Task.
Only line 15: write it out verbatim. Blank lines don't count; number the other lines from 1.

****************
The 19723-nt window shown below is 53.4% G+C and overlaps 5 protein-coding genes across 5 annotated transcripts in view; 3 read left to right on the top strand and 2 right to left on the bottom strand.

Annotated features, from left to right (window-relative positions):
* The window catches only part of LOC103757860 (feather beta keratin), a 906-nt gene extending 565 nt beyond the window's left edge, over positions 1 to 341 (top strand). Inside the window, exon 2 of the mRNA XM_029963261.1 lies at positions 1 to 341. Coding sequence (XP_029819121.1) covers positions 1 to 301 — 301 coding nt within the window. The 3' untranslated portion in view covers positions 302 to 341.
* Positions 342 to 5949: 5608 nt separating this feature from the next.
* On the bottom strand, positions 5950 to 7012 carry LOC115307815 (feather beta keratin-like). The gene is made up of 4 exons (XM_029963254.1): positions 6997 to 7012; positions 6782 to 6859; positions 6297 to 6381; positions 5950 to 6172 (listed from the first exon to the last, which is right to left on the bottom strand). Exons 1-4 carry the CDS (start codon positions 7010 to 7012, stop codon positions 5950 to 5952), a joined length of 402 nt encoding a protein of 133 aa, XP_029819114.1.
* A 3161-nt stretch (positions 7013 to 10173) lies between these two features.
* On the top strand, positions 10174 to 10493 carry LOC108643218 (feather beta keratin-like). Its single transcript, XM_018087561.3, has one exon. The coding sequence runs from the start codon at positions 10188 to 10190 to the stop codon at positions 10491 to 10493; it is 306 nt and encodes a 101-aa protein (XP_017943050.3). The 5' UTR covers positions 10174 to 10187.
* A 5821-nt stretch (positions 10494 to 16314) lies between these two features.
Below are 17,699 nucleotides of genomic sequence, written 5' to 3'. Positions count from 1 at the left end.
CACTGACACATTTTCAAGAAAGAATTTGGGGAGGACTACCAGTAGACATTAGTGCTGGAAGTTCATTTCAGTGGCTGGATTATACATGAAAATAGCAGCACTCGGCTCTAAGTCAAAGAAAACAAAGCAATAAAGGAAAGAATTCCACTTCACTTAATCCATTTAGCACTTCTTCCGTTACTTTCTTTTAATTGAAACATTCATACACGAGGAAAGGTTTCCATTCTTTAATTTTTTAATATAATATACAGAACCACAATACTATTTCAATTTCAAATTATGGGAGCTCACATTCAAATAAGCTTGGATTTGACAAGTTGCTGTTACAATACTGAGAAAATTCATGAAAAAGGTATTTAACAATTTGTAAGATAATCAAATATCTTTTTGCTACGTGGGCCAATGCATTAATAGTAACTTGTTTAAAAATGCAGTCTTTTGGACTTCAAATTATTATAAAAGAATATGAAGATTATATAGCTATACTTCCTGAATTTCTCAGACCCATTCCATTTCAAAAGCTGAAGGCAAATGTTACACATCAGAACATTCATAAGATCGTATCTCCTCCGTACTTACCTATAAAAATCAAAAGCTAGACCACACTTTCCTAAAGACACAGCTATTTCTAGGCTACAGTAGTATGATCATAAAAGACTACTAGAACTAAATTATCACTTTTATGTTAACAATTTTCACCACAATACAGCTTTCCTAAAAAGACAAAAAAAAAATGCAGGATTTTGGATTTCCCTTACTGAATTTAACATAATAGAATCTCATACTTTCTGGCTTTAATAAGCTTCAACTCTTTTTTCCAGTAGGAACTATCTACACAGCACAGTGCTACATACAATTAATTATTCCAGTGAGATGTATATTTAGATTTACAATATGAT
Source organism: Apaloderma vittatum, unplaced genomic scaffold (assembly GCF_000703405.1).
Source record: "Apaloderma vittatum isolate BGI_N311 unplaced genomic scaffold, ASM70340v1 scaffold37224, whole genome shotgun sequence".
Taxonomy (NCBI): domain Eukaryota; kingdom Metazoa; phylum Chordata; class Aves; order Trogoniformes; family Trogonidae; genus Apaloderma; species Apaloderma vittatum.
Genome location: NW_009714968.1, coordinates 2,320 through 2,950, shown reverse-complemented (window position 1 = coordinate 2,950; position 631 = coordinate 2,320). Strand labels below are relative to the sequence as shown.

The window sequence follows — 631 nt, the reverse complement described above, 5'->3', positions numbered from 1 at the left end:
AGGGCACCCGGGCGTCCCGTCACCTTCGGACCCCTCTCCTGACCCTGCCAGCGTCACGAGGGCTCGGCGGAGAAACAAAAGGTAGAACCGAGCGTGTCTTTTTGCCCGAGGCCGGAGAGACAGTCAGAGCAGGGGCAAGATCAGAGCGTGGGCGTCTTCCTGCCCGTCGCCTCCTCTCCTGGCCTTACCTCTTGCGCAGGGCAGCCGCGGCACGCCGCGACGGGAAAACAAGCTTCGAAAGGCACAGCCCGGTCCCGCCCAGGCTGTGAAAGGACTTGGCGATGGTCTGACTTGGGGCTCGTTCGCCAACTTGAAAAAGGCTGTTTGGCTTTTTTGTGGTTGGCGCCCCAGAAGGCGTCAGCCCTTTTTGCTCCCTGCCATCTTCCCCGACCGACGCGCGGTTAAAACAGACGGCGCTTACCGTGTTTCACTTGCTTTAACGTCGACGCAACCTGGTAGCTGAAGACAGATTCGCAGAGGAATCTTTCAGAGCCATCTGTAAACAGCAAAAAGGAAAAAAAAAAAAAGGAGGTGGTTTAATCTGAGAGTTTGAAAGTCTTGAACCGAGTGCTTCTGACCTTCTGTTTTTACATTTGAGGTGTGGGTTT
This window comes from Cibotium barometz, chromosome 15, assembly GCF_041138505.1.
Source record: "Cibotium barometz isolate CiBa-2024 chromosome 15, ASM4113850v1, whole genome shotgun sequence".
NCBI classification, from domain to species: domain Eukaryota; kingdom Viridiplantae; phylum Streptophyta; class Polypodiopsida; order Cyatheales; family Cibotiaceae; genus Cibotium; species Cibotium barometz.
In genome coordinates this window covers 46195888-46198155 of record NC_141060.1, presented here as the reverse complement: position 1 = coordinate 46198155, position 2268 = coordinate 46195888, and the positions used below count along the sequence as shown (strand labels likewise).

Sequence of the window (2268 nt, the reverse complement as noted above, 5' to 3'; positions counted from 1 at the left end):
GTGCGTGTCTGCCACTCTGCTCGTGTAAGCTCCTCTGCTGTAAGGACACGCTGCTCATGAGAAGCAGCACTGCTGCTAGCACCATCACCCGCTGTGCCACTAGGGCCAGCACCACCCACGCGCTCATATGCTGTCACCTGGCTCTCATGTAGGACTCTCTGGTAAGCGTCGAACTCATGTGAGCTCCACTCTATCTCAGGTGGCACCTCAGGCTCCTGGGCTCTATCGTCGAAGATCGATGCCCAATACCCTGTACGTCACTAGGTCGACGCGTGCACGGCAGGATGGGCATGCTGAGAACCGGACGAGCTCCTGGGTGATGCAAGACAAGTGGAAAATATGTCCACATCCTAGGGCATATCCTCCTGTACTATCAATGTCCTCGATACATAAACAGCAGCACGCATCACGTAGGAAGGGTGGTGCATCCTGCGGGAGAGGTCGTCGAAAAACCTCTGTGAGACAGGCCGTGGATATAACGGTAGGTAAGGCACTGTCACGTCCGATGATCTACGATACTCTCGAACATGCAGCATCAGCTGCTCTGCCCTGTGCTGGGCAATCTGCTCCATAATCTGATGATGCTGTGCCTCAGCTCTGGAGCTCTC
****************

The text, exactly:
The window sequence follows — 631 nt, the reverse complement described above, 5'->3', positions numbered from 1 at the left end: